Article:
Dylan Chong, Dylan & Son


In 2010, Dylan decided to establish his own menswear label by taking over his father’s existing tailor shop and introducing a complete re-branding face lift. What was formerly known as Oriental Tailor was subsequently reborn as Dylan & Son.

What business aspects have led to the success of Dylan & Son?

One of the main keys for Dylan & Son is that I’ve made a conscious and targeted effort to try and improve ourselves every year. At the end of each year, I do a review and look back at what we have accomplished in the past 12 months, and where I want us to be in the next 12. It is extremely important to have a team that is open-minded and receptive to change, because learning never stops. Striving to upgrade and self improve is the only way forward, especially for a young establishment like ours. In Asia, the leading tailoring countries are South Korea, Taiwan, Japan and Hong Kong. In years to come, we hope that Singapore can also be recognised as one of the leading tailoring destinations in Asia.

What do you think is the future of tailoring? Do you see technology replacing the essential art of tailoring for instance, cutting, measuring or producing bespoke suits?

With technology advancing at a breakneck speed, it’s hard to say how it will impact tailoring. Technology has already drastically raised the level of RTW over the years, so perhaps one day in the near future, it will also impact how we work. However, just like how you cannot replace the instincts of a human pilot in the cockpit of a fighter jet, a machine cannot fully replicate the look and feel of something that’s handmade. Besides the technical aspect, there is also the intangible romance of handmade items. It’s knowing that someone is actually sitting down, spending over 40-hours bent over with a needle in hand, working on something that is made specially for you and nobody else in the world. An industrialised machine may one day produce a similar product in half the time, but it can never be the same. It’s that human touch that only humans can give.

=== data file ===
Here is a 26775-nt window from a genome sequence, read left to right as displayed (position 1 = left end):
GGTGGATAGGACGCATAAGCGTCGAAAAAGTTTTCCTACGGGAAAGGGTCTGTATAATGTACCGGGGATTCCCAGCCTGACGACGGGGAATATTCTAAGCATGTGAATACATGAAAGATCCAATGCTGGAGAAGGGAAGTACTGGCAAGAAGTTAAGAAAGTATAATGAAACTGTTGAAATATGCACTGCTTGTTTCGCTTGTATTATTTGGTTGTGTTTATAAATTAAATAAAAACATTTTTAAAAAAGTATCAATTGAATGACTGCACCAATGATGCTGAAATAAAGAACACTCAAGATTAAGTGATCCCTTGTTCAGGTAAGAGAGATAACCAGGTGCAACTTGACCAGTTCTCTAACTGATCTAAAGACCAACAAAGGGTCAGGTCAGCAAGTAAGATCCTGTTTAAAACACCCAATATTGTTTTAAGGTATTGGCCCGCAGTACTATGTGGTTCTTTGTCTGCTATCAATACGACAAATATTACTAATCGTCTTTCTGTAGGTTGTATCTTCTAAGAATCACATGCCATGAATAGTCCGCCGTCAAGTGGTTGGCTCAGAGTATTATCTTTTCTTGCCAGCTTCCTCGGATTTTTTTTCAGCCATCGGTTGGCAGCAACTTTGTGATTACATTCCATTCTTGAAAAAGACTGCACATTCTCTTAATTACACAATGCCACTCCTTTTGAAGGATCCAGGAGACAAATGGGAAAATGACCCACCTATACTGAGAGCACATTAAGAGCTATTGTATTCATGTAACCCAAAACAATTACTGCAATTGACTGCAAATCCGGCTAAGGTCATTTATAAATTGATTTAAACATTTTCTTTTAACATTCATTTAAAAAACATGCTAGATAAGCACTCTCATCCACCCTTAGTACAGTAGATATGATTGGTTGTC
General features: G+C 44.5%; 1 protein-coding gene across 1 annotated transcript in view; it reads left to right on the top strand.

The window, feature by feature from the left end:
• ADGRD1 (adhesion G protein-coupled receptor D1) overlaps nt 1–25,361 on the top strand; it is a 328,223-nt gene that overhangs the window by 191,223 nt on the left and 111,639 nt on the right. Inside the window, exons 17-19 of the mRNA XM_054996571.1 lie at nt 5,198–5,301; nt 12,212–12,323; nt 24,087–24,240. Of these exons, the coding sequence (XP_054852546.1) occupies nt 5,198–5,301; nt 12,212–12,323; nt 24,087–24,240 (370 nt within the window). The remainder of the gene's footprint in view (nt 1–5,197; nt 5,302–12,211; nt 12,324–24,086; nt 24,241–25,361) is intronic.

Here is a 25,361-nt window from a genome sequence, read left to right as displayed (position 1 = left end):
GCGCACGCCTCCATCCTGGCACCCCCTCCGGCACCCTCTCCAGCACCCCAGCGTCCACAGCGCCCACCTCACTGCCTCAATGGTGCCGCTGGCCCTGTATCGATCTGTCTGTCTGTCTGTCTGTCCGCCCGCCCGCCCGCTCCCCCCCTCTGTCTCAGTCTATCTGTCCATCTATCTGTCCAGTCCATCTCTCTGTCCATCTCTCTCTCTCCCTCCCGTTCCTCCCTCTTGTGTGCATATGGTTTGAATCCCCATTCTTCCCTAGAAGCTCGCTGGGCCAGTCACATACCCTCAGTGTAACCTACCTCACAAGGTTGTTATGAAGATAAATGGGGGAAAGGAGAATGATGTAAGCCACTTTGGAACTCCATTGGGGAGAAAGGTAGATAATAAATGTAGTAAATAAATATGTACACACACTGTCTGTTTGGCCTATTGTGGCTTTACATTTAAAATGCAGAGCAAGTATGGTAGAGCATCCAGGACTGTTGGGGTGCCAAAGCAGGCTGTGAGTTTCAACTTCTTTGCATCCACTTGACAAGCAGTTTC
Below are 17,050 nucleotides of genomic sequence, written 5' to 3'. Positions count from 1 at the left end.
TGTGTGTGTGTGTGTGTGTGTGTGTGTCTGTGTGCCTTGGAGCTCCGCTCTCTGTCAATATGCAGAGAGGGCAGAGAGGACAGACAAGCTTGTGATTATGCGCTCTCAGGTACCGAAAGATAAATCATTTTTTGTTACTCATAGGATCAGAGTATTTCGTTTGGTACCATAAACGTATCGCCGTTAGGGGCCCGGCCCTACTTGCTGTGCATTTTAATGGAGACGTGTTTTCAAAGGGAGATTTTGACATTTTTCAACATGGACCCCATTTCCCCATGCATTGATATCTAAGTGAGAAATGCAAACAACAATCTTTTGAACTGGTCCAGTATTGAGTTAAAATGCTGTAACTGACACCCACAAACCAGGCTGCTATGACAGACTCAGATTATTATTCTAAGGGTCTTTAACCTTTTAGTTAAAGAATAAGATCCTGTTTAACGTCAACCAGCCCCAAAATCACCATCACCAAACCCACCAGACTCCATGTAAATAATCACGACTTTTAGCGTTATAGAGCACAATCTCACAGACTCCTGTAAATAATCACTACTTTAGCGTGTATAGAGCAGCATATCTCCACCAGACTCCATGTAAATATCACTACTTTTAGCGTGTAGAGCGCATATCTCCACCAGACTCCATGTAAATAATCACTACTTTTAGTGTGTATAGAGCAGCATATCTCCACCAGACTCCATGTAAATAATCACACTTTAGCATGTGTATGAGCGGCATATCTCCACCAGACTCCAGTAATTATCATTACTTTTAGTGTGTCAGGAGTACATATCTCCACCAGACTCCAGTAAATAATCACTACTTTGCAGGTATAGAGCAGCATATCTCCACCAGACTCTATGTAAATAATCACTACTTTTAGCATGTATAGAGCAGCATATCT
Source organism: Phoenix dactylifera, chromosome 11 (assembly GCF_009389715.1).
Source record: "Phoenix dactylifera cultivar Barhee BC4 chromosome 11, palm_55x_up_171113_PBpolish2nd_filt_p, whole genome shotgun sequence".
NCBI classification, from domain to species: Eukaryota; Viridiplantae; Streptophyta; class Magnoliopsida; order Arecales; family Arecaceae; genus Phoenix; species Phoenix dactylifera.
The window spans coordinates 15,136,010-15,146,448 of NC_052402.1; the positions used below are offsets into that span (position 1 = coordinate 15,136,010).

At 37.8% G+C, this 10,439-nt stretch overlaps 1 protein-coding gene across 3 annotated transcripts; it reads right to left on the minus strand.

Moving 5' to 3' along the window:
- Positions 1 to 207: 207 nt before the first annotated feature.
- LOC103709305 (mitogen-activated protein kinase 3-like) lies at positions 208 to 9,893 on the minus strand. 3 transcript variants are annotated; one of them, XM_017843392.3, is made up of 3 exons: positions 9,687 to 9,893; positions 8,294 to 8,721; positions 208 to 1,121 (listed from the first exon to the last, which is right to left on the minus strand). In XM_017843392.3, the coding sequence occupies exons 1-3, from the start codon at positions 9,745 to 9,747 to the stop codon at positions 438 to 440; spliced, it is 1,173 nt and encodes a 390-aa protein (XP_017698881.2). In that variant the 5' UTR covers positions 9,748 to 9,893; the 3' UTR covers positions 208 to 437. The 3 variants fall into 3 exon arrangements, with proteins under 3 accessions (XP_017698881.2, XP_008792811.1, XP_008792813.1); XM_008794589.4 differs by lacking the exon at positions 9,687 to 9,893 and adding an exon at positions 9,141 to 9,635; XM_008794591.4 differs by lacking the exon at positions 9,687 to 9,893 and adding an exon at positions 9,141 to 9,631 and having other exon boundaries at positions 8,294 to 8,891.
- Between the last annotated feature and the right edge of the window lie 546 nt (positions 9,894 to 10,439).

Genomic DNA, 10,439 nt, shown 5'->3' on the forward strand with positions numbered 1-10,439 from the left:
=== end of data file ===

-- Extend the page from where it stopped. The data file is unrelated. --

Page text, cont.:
What is Dylan & Son’s unique value proposition and how do you acquire your customers?

I strongly believe that a good tailor should never try to convince somebody to be a client. It is up to the client to do some research and make an informed decision. Anything that’s handmade is never perfect. With bespoke, there is simply too many variants to be considered. Each and every tailoring house has their own set of beliefs and philosophies. Tailoring is a long term journey between the tailor and his client, and a lot of time, effort and money must be invested to develop this relationship. It is like a long term relationship of a couple. You meet someone new, fall in love and get married. Some live happily ever after while others divorce within 3 months. Tailoring can either turn out to be an extremely satisfying and fulfilling journey, or it can crash and burn. It is not easy to find someone whom you can spend the rest of your life with, and it can be equally hard to find a tailor that suits you completely. It might take years, or it can never be found at all. This is perhaps why bespoke can be such a special experience when it is right for you.